Tuesday, May 21, 2019

Country Classics

I heard the phrase after listening to Rachmaninoff’s 2nd, and so naturally it made me think of crossovers and fusion.

I tried to imagine Dolly Parton singing Vocalise. She undoubtedly has heard it, and could probably do a fine job with it. I’d guess most big-name singers were introduced to, and probably trained on, some of the classical composers. I suspect her fan base would be respectful, admire the result, and maybe even ask for it now and then.

How about the reverse? The themes are often similar. Consider Drinkin’ Problem vs Carmina Burana. And quite a few composers were inspired by folk tunes. For American tunes, think of Copland. I have to confess I’m not terribly fond of his work.

For apples to apples, and maybe some actual fusion works, you’d have to look at short pieces. Ballads can run on for a while, but I haven’t heard many that were musically complex, though some short country songs are. So "short" is mandatory. The most famous compositions by the big name classical and romantic composers are far longer than your average song, and generally quite complex, but they wrote plenty of shorter ones too, and modern songwriters borrow from sections of longer works. (a partial list) And besides tunes, country composers can borrow what melodic tools they please from the common heritage.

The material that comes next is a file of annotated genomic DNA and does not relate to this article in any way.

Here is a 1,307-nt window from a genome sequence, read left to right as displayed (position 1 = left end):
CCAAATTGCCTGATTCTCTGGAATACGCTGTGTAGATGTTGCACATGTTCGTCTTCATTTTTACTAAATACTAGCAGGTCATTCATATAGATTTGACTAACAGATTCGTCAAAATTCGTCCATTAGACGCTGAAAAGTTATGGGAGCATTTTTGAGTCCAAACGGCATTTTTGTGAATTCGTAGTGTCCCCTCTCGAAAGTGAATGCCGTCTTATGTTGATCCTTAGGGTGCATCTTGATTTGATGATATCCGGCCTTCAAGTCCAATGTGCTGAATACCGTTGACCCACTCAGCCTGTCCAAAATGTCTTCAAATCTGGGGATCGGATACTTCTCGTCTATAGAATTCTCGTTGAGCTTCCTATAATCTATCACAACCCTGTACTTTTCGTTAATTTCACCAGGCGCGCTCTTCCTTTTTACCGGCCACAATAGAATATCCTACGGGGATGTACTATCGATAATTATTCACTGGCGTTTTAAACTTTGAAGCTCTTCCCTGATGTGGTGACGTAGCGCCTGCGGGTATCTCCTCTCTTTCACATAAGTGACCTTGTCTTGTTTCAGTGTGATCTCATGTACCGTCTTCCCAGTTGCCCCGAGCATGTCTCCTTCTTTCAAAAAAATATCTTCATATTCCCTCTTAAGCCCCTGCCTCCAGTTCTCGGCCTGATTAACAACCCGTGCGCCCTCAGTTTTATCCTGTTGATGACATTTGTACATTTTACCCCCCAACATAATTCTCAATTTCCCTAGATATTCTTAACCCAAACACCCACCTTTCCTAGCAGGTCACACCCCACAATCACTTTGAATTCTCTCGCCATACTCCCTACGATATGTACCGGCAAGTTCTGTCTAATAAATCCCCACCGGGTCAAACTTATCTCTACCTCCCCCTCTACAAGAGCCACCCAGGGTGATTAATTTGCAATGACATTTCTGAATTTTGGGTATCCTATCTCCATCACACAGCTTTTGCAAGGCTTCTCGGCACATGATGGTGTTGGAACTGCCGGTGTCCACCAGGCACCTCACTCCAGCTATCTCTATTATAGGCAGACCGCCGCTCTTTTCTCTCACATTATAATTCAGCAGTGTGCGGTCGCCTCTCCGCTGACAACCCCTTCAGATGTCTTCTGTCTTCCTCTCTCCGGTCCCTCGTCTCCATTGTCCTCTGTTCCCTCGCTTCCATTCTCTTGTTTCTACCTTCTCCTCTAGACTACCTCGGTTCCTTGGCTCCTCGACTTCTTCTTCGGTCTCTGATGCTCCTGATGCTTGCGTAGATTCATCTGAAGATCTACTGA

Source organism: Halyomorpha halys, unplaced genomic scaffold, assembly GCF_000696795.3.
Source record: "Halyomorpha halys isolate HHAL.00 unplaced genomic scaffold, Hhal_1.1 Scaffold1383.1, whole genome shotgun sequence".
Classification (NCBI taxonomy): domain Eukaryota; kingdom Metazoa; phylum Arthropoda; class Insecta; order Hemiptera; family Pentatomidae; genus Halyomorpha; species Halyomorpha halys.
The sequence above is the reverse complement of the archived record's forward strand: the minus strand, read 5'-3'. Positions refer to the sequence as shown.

You shouldn't need a steel guitar or a fiddle to reproduce the country musical idioms.

I don’t see why this couldn’t work. Which probably means somebody did it 70 years ago and I never got the memo. I try to research posts, but there's a lot I don't know. I never got very far in music theory. There's probably some key word of jargon that would have made google tell me all.


Assistant Village Idiot said...

Similarly, the complaint against praise songs in worship is that they are repetitive Christian cliches. Well, so is the Hallelujah Chorus. I guess you can say that it is what every praise song wants to grow up to be.

Unknown said...

Horrible sound and picture quality from a camera in the audience, but here's a video of Whitney Houston singing Dolly Parton's song "I will always love you" preceded by her singing Giuseppe Verdi's song "La donna è mobile" (from the opera Rigoletto), trading lines with Pavarotti, Sting, and Elton John.

And a video introduced with the line "it took the fabulous Itzhak Perlman to give us a taste of down-home fiddle, the way only he can play it":

Unknown said...

I'm further reminded of two things:

The weekly "Polka Night" at the Fireplace Inn in Interlochen MI -- the band being whoever showed up with an instrument and could read the charts. As it was the only entertainment within walking distance of the noted music camp, I performed with (and for) a number of rather noted classical musicians of the time who were visiting faculty or guest artists at the camp. In these days of everyone having a video-camera, I'm sure it wouldn't be the same.

And of course the Blaues Gras Cantata:

Deevs said...

Willie Nelson plays Minuet in G by Bach on the Red Headed Stranger album.